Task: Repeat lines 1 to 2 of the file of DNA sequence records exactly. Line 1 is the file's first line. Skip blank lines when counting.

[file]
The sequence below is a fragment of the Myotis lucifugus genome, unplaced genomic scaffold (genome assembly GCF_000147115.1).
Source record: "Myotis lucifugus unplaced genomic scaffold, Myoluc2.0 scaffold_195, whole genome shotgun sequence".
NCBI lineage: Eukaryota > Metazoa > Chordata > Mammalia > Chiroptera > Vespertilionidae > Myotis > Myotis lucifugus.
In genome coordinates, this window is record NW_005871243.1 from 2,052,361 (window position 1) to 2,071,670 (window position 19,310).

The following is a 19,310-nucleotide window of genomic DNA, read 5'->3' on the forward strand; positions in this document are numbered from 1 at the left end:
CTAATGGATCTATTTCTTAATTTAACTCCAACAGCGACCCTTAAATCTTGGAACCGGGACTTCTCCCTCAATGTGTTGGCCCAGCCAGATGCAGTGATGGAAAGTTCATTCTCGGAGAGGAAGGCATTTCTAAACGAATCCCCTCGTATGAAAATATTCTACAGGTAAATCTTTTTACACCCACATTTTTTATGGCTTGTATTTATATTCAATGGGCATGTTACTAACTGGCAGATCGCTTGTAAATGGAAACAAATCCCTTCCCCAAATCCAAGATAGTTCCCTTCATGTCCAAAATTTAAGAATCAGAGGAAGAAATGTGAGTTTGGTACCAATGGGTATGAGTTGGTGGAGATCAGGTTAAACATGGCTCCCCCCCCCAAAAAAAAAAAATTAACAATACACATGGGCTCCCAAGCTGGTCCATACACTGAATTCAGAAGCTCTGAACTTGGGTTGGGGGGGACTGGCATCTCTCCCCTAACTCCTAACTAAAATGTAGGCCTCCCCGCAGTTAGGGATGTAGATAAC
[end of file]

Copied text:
The sequence below is a fragment of the Myotis lucifugus genome, unplaced genomic scaffold (genome assembly GCF_000147115.1).
Source record: "Myotis lucifugus unplaced genomic scaffold, Myoluc2.0 scaffold_195, whole genome shotgun sequence".